Supplements for supporting your health and karate performance

Being healthy is related to our physical, mental and social state. Every athlete focuses on performing at his best during training and tournaments while putting the body under metal, emotional and physical stress. Our performance depends on our ability to cope with the requirement of the workout and how efficiently we can recover after each effort. The effort can be mental, emotional and physical, which is a reason to have a comprehensive approach toward recovery.

Today many athletes try to find the answer for better performance through supplementation. And this is what this post is going to cover. Here I will provide my point of view, supported by research, about supplements that can help you to stay healthy, enhance your recovery and improve your kata or kumite performance.

I am not a medical practitioner nor trying to play one. Before you decide to take any of the supplements mentioned in this post, please contact or consult with your doctor.

Before we even start talking about something that should be complementary to your diet, it is essential to make sure that you get the nutrition that you need. It’s important to understand that balanced and appropriate diet that is adapted to your needs and goals is the foundation you should rely on.

Sports supplement industry comes with new and “superior” supplements all the time, claiming that a particular supplement will change your life. For this reason, it is easy to lose the track and end up wasting your money for expensive pee. People I know, whether that be colleagues, karate athletes or sports enthusiast, ask me all the time what supplement they should take or what type of a diet they should follow. And the thing is what works for me, might not be working for them.

We are all different human beings, with different genetics, lifestyle, energy requirement, living in different environments. However, when it comes to the supplements that can have a positive benefit on the karate performance, these are some of the supplements that I would recommend:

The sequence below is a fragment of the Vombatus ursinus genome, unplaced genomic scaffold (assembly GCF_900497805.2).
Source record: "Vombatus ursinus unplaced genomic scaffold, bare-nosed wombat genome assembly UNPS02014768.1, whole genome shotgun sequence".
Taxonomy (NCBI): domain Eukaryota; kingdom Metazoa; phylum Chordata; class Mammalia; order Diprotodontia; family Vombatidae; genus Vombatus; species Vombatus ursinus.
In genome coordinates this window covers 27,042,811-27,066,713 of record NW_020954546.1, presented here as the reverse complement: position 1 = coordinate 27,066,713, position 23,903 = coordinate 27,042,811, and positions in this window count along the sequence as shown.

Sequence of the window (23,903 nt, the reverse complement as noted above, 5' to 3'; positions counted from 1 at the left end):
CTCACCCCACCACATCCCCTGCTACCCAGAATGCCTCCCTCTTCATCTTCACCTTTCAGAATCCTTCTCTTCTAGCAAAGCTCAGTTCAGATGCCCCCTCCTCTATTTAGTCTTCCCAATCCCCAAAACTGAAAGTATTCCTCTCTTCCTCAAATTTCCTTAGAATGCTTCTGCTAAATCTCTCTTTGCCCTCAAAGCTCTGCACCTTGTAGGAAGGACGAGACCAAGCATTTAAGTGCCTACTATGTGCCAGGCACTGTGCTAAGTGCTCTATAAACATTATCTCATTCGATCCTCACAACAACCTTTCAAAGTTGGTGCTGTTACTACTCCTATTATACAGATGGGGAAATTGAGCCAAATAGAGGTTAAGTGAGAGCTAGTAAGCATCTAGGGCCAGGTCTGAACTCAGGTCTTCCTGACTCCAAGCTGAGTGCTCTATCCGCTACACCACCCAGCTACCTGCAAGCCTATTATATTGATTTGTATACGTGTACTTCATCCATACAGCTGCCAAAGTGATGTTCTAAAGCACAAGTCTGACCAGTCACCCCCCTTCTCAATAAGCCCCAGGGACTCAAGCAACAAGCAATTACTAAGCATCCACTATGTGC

• Creatine – performant enhancing and brain function
  • Nitrates – beetroot juice – performance enhancing
  • Caffeine – performance enhancing and brain function
  • Vitamin B complex
  • Vitamin C – antioxidant, health



Creatine is one of the most researched supplements of all the supplements you can find on the market. It is a compound made from the amino acids arginine, glycine, and methionine, joined together by phosphorus, creating phosphocreatine (PC). Phosphocreatine serves as stored energy, readily available during high-intensity activities, for resynthesizing of adenosine triphosphate ATP.

ATP is the energy fuel used by our cells. There is substantial evidence backed up by lots of research that creatine helps in increasing strength and power output (“strength compressed in time”). Some might refer to it as speed strength as well. This is precisely what we are aiming for in the karate training, regardless of whether we talk about kata or kumite.

Although it is a useful supplement, everyone will have a different response. Studies have shown that the benefit will depend on the type of muscles and the initial creatine content found in the tissue. This means that people with high level of type 2 muscle fiber and low initial level of creatine responded better than those with a high initial level of creatine content and a lower percentage of type 2 type muscle fiber.